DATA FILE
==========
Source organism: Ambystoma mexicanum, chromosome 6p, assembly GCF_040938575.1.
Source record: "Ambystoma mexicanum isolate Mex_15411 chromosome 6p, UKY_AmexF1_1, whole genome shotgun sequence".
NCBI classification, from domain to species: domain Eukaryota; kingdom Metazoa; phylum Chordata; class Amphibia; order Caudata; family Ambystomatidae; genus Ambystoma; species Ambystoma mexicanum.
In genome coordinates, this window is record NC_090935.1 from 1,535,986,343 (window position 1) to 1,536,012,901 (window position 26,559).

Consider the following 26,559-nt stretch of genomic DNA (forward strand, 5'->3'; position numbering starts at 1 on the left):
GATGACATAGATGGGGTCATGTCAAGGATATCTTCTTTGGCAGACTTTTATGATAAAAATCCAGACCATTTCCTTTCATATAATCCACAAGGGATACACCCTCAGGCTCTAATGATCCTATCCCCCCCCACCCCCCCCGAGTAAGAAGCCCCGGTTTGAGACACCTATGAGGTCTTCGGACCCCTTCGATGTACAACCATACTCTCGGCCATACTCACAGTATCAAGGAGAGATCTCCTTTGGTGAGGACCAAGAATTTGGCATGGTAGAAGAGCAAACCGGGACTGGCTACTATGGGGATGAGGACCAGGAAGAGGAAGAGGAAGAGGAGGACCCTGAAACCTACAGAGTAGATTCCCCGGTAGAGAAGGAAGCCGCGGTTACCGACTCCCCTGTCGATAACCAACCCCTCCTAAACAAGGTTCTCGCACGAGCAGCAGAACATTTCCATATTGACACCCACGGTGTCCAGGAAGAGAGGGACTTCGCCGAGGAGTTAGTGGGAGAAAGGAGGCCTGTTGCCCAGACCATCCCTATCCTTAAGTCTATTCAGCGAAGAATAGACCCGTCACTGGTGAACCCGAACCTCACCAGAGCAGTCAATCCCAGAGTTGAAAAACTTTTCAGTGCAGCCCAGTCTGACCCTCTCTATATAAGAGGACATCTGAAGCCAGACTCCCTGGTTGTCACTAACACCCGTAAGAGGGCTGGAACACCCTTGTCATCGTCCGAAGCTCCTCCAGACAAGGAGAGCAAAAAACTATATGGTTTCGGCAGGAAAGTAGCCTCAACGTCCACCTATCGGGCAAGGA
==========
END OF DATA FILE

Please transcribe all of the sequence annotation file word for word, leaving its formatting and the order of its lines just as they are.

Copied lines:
Source organism: Ambystoma mexicanum, chromosome 6p, assembly GCF_040938575.1.
Source record: "Ambystoma mexicanum isolate Mex_15411 chromosome 6p, UKY_AmexF1_1, whole genome shotgun sequence".
NCBI classification, from domain to species: domain Eukaryota; kingdom Metazoa; phylum Chordata; class Amphibia; order Caudata; family Ambystomatidae; genus Ambystoma; species Ambystoma mexicanum.
In genome coordinates, this window is record NC_090935.1 from 1,535,986,343 (window position 1) to 1,536,012,901 (window position 26,559).

Consider the following 26,559-nt stretch of genomic DNA (forward strand, 5'->3'; position numbering starts at 1 on the left):
GATGACATAGATGGGGTCATGTCAAGGATATCTTCTTTGGCAGACTTTTATGATAAAAATCCAGACCATTTCCTTTCATATAATCCACAAGGGATACACCCTCAGGCTCTAATGATCCTATCCCCCCCCACCCCCCCCGAGTAAGAAGCCCCGGTTTGAGACACCTATGAGGTCTTCGGACCCCTTCGATGTACAACCATACTCTCGGCCATACTCACAGTATCAAGGAGAGATCTCCTTTGGTGAGGACCAAGAATTTGGCATGGTAGAAGAGCAAACCGGGACTGGCTACTATGGGGATGAGGACCAGGAAGAGGAAGAGGAAGAGGAGGACCCTGAAACCTACAGAGTAGATTCCCCGGTAGAGAAGGAAGCCGCGGTTACCGACTCCCCTGTCGATAACCAACCCCTCCTAAACAAGGTTCTCGCACGAGCAGCAGAACATTTCCATATTGACACCCACGGTGTCCAGGAAGAGAGGGACTTCGCCGAGGAGTTAGTGGGAGAAAGGAGGCCTGTTGCCCAGACCATCCCTATCCTTAAGTCTATTCAGCGAAGAATAGACCCGTCACTGGTGAACCCGAACCTCACCAGAGCAGTCAATCCCAGAGTTGAAAAACTTTTCAGTGCAGCCCAGTCTGACCCTCTCTATATAAGAGGACATCTGAAGCCAGACTCCCTGGTTGTCACTAACACCCGTAAGAGGGCTGGAACACCCTTGTCATCGTCCGAAGCTCCTCCAGACAAGGAGAGCAAAAAACTATATGGTTTCGGCAGGAAAGTAGCCTCAACGTCCACCTATCGGGCAAGGA